In contrast to the LV as presented by others  and shown here, FHL-1 ablation did not blunt hypertrophic signaling and did not preserve RV function. Furthermore, neither expression of ventricular wall stress markers (Anp and Bnp), nor expression of Ca2+ handling proteins (Plb, Atp2a2 and Ryr2), collagens (collagen 1a1, collagen 1a2 and collagen 3a1), and myosin heavy chain (αMhc and βMhc) was affected by the genotype. In contrast, in vitro, in neonatal rat cardiomyocytes, FHL-1 overexpression induced Anp, Bnp, and βMhc mRNA expression , suggesting that the in vitro situation in cell culture might not necessarily reflect the in vivo situation in our experimental setup. However, neonatal cardiomyocytes used for in vitro studies are usually derived mostly from the left ventricle.
In general, we confirmed elevated expression of ventricular wall stress markers (Anp and Bnp) and βMhc after chronic pressure overload [13, 14]. However, we did not observe any differences between the genotypes. This suggests a comparable degree of RV wall stress between WT and FHL-1−/− mice, also reflected by similar Anp and Bnp levels. A similar expression of Ca2+-handling proteins suggests a comparable degree of sarcomere and thus contractile function. Indeed, invasive hemodynamics measurements revealed comparable levels of contractility index changes between genotypes. In contrast to other studies, we used outbred Swiss mice, pointing that inter-stain differences [2, 3, 40] might have influenced the role of FHL-1 on cardiac function and gene expression. Thus, we cannot exclude that FHL-1 might play a more prominent role in the responses of the RV to pressure overload in mice with a different background or in other models of RV remodeling. In addition, intra-stain variations due to genetic heterogeneity within one strain  might have affected the role of FHL-1 on cardiac function and gene expression. However, this potential genetic drift was clearly disproven within the present study, since we confirmed the role of FHL-1 in maintenance of LV function in FHL-1−/− mice, which was already published more than a decade ago .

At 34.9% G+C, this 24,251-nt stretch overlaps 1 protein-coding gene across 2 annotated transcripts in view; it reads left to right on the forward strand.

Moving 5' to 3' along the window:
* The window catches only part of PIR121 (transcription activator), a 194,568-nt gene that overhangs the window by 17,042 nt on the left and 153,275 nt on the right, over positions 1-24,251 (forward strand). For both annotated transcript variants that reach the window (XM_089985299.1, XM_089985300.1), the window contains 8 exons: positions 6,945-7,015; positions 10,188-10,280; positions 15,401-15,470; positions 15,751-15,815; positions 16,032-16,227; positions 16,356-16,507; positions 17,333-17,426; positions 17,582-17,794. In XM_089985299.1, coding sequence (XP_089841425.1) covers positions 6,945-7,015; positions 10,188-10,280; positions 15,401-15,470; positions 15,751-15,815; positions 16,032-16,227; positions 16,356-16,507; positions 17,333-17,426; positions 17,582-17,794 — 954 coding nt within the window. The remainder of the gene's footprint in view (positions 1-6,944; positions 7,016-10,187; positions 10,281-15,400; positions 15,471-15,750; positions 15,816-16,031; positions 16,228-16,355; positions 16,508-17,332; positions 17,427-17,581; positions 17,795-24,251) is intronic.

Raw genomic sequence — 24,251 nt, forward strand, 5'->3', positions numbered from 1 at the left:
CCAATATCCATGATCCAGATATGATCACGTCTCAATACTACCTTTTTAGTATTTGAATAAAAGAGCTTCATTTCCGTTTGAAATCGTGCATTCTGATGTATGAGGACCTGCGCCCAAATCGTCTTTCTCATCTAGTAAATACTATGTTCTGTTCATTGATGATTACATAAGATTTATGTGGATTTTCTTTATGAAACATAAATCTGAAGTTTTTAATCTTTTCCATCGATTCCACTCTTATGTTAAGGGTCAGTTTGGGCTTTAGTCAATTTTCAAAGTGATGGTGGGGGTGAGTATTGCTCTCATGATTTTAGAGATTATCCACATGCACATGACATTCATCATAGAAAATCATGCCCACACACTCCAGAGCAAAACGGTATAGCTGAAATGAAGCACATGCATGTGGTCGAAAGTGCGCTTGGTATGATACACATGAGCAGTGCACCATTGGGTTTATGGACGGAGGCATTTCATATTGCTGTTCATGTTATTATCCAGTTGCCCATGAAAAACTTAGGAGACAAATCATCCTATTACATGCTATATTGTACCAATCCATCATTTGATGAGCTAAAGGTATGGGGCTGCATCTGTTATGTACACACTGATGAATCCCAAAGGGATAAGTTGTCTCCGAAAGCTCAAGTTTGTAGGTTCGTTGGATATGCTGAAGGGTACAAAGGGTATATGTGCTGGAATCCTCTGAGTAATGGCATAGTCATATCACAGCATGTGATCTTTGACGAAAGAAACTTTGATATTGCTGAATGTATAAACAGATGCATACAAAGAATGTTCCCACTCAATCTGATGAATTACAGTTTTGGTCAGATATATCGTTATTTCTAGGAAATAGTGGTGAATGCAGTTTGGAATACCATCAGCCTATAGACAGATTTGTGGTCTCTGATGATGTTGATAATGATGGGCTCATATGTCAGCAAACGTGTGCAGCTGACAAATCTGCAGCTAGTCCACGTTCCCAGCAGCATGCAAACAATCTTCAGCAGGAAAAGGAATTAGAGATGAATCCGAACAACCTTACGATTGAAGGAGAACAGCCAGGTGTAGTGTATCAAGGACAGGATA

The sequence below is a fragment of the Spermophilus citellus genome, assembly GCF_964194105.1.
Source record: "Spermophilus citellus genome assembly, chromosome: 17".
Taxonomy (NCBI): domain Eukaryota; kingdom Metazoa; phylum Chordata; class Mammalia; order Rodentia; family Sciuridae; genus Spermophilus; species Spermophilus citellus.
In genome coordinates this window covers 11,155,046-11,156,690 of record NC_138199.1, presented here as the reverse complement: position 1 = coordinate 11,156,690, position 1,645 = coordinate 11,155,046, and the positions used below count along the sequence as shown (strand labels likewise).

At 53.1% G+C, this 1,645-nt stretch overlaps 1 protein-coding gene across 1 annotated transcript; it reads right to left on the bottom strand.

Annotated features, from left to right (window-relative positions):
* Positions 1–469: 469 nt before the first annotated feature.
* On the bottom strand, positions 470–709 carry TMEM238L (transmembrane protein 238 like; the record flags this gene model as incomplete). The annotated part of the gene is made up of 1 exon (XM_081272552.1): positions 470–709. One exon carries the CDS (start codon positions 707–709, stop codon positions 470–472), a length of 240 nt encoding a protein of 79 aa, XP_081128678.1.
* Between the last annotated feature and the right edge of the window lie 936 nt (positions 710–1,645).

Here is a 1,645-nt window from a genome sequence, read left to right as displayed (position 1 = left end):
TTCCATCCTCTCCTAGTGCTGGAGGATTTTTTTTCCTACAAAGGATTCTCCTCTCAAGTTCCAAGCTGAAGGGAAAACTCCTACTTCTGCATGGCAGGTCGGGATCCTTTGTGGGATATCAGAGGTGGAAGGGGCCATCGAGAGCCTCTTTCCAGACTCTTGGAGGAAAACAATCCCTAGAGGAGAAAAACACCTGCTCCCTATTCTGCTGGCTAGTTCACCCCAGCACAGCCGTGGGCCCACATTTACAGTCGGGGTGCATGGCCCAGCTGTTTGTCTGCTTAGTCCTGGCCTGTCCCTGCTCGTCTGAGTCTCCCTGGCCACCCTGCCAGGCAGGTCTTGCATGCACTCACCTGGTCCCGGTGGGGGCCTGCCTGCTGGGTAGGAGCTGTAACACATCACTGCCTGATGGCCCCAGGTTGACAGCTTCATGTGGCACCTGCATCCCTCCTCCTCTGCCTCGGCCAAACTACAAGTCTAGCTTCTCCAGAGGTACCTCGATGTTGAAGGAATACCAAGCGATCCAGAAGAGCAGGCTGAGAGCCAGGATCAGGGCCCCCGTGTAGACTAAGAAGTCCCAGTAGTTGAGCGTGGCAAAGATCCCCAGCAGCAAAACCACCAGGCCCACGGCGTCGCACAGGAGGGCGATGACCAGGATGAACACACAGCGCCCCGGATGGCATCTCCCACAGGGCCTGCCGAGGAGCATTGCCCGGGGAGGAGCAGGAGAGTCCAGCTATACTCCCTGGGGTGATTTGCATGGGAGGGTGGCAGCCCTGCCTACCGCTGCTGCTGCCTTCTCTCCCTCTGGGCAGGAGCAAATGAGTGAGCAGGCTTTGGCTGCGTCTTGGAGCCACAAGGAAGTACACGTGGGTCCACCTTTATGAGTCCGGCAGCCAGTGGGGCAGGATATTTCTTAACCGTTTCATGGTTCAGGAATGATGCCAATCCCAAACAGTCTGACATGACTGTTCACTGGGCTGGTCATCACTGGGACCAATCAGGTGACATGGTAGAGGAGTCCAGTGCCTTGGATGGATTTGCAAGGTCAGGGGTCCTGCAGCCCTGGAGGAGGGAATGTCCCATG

Screening for compensatory protein expression in the RV following FHL-1 ablation revealed no changes in the expression of the FHL-1 family member FHL-2. Similar observations were made for the LV . Moreover, FHL-2–/– mice did not exhibit any significant differences in the hypertrophic response following TAC, when compared with WT controls . Thus, other cytoskeletal and/or LIM proteins might have compensated the FHL-1 ablation in our PAB model.
We confirmed the induction of chronic pressure overload RV hypertrophy and fibrosis by PAB in outbred Swiss mice as already described for inbred C57BL/6 J mice and rats [13, 14, 25, 28]. However, in contrast to the LV, FHL-1−/− mice did not show maintenance of the RV function and blunted hypertrophic response, indicating that pathways causing left heart maladaptation cannot always be transferred to the RV. The reason for the observed different responses to pressure overload of the RV and LV in FHL-1−/− mice remains unclear. Importantly, RV and LV have different embryological origin [7, 32], structure, and function, suggesting that their adaptation mechanisms to biomechanical stress could be different [23, 25, 31, 42]. Indeed, rat LV and RV were shown to respond differently to continuous long-term norepinephrine infusion . Norepinephrine induced hypertrophy in the LV while no hypertrophy occurred in the RV [4, 23]. Similar to our findings, differential hypertrophic responses in the two ventricles were reported in Sirtuin-3 knockout mice . Sirtuin-3 knockout mice displayed augmented left ventricular hypertrophy in response to TAC . On the contrary, when Sirtuin-3 knockout mice were exposed to chronic hypoxia, they developed PH and RV hypertrophy that was indistinguishable from those in wild-type littermates . Several studies demonstrated that LV and RV differ in the expression profiles of genes and proteins, suggesting that these differences may generate specific molecular patterns with relevance to their pathophysiology [13, 15, 16, 33, 36, 43] and thus responses to therapies [4, 11, 23, 45]. We speculate that the responsiveness of FHL-1 to stress signals could be influenced by other proteins that differ between LV and RV. Alternatively, different independent signaling pathways might underlie pressure overload-induced remodeling in the LV and RV.
Thus, upregulation of FHL-1 in the RV following PAB suggests its contribution to the development of RV remodeling. However, no critical role for FHL-1 was found in pressure overload-induced maladaptive RV remodeling and dysfunction in mice. This observation suggests that, in contrast to the LV, FHL-1 is not involved during pathologic remodeling in the pressure overload-stressed RV.
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Open Access funding provided by Projekt DEAL. The authors thank Dr Ju Chen (University of California, San Diego, California, USA) for providing the FHL-1 knockout mice and Ingrid Breitenborn-Mueller, Sabine Hurka, Alice Vohmann and Gülsen Acikgöz for technical support.
German Research Foundation (DFG) Collaborative Research Center 1213, project A06 and Excellence Cluster Cardio-Pulmonary System; Graduate scholarship of the Justus-Liebig-University Giessen, Germany.
Conflict of interest
The authors declare that they have no conflict of interest.
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Veith, C., Neghabian, D., Luitel, H. et al. FHL-1 is not involved in pressure overload-induced maladaptive right ventricular remodeling and dysfunction. Basic Res Cardiol 115, 17 (2020). https://doi.org/10.1007/s00395-019-0767-5
- Right ventricular hypertrophy
- Pulmonary arterial banding
- Pressure overload
- Four and-a-half LIM domain 1 protein
- Cytoskeletal proteins